Dr. de Wit on Rationale for Phase III CARD Trial in Metastatic CRPC

Ronald de Wit, MD, PhD
Published: Thursday, Oct 24, 2019



Ronald de Wit, MD, PhD, group leader, Experimental Systematic Therapy of Urogenital Cancers program, Erasmus MC Cancer Institute, Rotterdam, Netherlands, discusses the rationale for the randomized phase III CARD trial which showed a significant overall survival (OS) benefit with third-line cabazitaxel (Jevtana) in patients with metastatic castration-resistant prostate cancer (mCRPC).

Docetaxel and the androgen signaling inhibitors, abiraterone acetate (Zytiga) and enzalutamide (Xtandi) are frequently used in the metastatic castration-resistant setting. However, once patients progress on one of the androgen signaling inhibitors, they are not likely to respond to the other agent, de Wit explains. Cabazitaxel, though available, is often used as the last intervention.
 
As such, patients in the CARD trial were randomized to receive either cabazitaxel or abiraterone or enzalutamide, depending on which androgen signaling inhibitor they had received previously.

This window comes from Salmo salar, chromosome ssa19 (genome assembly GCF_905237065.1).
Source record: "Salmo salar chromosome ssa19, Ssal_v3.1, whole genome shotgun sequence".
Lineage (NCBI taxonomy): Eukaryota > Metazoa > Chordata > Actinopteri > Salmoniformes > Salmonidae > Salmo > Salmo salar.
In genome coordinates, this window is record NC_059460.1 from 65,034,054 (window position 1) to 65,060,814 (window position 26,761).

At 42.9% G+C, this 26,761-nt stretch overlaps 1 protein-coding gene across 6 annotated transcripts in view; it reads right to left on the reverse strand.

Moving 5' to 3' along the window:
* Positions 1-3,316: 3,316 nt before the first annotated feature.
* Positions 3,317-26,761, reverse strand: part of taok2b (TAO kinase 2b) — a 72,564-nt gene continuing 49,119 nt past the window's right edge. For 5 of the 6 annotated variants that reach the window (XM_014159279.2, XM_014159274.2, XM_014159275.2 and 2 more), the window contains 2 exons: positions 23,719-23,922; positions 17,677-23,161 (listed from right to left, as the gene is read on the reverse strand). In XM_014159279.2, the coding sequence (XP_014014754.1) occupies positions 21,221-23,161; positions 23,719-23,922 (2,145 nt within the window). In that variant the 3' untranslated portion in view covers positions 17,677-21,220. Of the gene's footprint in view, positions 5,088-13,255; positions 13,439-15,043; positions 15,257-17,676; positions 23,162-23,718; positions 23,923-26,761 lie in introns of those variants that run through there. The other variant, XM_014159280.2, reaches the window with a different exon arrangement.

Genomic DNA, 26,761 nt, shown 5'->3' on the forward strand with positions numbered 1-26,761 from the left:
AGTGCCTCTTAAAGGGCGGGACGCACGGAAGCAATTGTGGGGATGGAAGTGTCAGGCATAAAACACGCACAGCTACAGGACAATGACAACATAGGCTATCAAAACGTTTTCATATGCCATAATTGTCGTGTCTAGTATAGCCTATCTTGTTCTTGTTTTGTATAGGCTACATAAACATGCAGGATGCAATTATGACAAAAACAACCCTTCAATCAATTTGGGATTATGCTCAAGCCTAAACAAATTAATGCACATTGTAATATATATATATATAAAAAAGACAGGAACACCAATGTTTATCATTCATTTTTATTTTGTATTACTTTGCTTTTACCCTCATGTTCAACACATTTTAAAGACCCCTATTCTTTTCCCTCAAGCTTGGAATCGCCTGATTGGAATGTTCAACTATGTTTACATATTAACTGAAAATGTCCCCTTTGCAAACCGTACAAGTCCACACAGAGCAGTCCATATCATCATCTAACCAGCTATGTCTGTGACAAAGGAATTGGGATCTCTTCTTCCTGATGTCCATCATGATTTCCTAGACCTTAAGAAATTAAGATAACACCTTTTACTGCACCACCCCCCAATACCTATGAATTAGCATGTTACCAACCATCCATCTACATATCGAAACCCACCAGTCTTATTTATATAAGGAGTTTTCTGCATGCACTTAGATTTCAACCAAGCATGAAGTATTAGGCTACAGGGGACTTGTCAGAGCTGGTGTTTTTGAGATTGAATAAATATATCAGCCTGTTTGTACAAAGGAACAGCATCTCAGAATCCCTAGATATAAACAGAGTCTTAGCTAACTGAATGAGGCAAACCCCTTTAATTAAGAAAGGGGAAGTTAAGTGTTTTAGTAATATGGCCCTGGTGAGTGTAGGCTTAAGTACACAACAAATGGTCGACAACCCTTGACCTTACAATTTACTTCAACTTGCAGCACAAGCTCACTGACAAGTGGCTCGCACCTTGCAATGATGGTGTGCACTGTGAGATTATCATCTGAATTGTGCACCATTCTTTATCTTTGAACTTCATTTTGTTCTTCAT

After a median follow-up of 9.2 months, investigators reported a median OS of 13.6 months with cabazitaxel versus 11.0 months with either abiraterone or enzalutamide (HR 0.64; 95% CI 0.46–0.89; P =.008).
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Ronald de Wit, MD, PhD, group leader, Experimental Systematic Therapy of Urogenital Cancers program, Erasmus MC Cancer Institute, Rotterdam, Netherlands, discusses the rationale for the randomized phase III CARD trial which showed a significant overall survival (OS) benefit with third-line cabazitaxel (Jevtana) in patients with metastatic castration-resistant prostate cancer (mCRPC).

Docetaxel and the androgen signaling inhibitors, abiraterone acetate (Zytiga) and enzalutamide (Xtandi) are frequently used in the metastatic castration-resistant setting. However, once patients progress on one of the androgen signaling inhibitors, they are not likely to respond to the other agent, de Wit explains. Cabazitaxel, though available, is often used as the last intervention.
 
As such, patients in the CARD trial were randomized to receive either cabazitaxel or abiraterone or enzalutamide, depending on which androgen signaling inhibitor they had received previously. 
 
After a median follow-up of 9.2 months, investigators reported a median OS of 13.6 months with cabazitaxel versus 11.0 months with either abiraterone or enzalutamide (HR 0.64; 95% CI 0.46–0.89; P =.008).

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